Ishtar's spring festivals celebrated the return of life, announced by the first New Moon of the season, around the end of March and beginning of April. In celebration of the goddess Ishtar and the New Year, special pastries were baked as offerings to her. Of these temple pastries, we are fortunate to have specific descriptions of round pastries called qullupu. The name is suggestive of their shape -- round, which used to symbolize Ishtar and her associations with the moon, as well as the circle and the wheel, which signified the cycle of the year and renewal of life. The term was derived from the Semitic roots kll and kly meaning ‘to complete’, and kull, ‘whole.’

Thus, we can clearly see affinities -- in etymology and shape -- between the ancient Mesopotamian qullupu pastries and the modern East European pastries kulich/kolach/challah and their counterpart tsoureki/choreg/çöregi, and the Iraqi chureck.

Ishtar’s fame spread far and wide. She had her Phoenician, Syrian, and Canaanite counterparts, and consequently most of the rituals and ceremonies involved in worshipping her were adopted and adapted, one way or another, in most parts of the ancient Old World. In the Bible, Ishtar was called Ashtoreth, and it is conjectured that the name of Esther, heroine of the Book of Esther, is a Hebrew rendition of a form of Ishtar.

Likewise, the name of the Christian feast ‘Easter’ is ultimately associated with the goddess Ishtar. Today, Easter, falling on the first Sunday after the first full moon following March 20 celebrates the resurrection of Christ, just as Ishtar’s festivals, falling on the first evening of the first crescent moon following the Spring Equinox, marked the New Year by commemorating the resurrection of the god Dumuzi, Ishtar’s husband.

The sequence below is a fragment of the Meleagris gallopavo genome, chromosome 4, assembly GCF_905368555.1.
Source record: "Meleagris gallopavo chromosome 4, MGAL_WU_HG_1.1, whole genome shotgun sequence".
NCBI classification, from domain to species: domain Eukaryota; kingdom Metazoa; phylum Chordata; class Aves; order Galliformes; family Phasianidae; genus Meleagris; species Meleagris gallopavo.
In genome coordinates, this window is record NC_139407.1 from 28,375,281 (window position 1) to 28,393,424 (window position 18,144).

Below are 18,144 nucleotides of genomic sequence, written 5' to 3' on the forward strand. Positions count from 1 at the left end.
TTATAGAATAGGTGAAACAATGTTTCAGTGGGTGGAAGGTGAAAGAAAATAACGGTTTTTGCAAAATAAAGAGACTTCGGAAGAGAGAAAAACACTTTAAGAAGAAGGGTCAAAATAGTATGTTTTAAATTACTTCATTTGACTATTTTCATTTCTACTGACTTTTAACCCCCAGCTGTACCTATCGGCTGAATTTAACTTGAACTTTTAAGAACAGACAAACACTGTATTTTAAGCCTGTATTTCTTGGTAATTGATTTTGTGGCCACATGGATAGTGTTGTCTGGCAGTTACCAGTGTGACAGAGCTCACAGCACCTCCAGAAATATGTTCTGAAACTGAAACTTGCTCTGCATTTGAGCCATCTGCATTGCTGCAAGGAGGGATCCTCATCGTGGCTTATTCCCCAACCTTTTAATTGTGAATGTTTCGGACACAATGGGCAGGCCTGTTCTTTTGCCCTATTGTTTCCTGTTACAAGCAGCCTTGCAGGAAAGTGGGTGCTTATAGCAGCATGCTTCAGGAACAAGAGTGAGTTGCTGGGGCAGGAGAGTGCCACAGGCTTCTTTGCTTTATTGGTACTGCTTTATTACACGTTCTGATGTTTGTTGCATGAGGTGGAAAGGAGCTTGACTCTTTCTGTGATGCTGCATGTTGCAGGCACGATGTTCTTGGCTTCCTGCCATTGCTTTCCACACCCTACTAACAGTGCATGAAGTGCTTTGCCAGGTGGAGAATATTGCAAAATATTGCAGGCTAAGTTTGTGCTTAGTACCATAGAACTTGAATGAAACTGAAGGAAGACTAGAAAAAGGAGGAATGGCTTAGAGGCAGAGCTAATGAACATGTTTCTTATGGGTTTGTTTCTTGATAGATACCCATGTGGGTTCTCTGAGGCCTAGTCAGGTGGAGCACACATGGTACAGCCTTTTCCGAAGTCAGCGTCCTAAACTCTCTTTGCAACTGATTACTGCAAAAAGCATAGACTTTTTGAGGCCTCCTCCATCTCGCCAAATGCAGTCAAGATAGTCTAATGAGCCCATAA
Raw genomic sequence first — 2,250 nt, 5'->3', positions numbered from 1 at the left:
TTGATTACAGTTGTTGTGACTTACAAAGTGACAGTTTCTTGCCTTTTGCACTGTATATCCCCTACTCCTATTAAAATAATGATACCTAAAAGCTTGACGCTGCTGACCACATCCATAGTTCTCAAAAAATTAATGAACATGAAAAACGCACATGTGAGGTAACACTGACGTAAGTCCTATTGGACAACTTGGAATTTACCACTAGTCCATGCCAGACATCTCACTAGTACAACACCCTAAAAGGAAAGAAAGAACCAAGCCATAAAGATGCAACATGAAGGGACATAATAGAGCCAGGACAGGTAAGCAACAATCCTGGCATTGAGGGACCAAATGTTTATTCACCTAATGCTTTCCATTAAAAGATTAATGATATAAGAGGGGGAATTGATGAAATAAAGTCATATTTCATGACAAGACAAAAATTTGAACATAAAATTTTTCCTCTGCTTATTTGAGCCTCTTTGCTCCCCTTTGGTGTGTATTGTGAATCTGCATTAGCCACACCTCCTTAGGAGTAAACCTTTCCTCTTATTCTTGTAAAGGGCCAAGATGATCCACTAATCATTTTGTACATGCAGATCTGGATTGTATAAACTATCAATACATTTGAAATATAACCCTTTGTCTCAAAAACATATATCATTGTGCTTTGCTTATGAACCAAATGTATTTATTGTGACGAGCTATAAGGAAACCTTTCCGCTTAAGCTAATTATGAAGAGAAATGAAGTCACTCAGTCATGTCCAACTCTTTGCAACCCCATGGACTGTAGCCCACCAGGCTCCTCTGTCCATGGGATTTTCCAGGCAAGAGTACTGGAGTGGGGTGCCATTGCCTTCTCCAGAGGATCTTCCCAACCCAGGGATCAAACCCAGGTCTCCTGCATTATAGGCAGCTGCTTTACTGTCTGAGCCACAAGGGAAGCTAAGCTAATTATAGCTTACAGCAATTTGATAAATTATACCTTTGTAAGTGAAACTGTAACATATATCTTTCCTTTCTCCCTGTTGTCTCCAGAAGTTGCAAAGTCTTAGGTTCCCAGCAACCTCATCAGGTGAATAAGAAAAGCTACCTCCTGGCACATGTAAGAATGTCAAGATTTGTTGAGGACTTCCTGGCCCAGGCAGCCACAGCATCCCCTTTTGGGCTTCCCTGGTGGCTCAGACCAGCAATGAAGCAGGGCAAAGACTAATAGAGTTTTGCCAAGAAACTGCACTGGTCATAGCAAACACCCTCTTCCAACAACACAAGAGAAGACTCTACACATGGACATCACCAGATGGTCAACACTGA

It has also been suggested that the crucifixion cross symbol in the ‘bouns’ (buns) of the ancient Saxon Feast of Eostre -- origin of the modern British hot cross buns -- harkens back to the ancient Mesopotamian cross, believed to symbolize the sun or the four quarters of the moon, one of Ishtar’s symbols. 


I have a very good detailed recipe for making churek in my Delights from the Garden of Eden, (pp. 107-8). Or follow this link for one of my reader's adaptation of my original recipe.
   
The traditional shape of the churek with four holes has also inspired the romantic name shibbach il-habyib (lovers' window).


Whether a 'steering wheel' or a 'lovers' window' they all end up being devoured as quickly as you make them. But since my recipe yields four large ones, I usually keep some in plastic bags in the refrigerator for 3 or 4 days, and heat them up as needed, and freeze a couple for later. Just let them cool down completely, stuff them carefully in large plastic bags and freeze them. Next time you need to serve them, take them out of the freezer about an hour ahead of time, and then heat them up in the oven, medium heat, for 5 minutes or so. They will taste as if you've just baked them. 

2 comments:

  1. thanks alot for interesting infos
    sp: churek and Ishtar

    ReplyDelete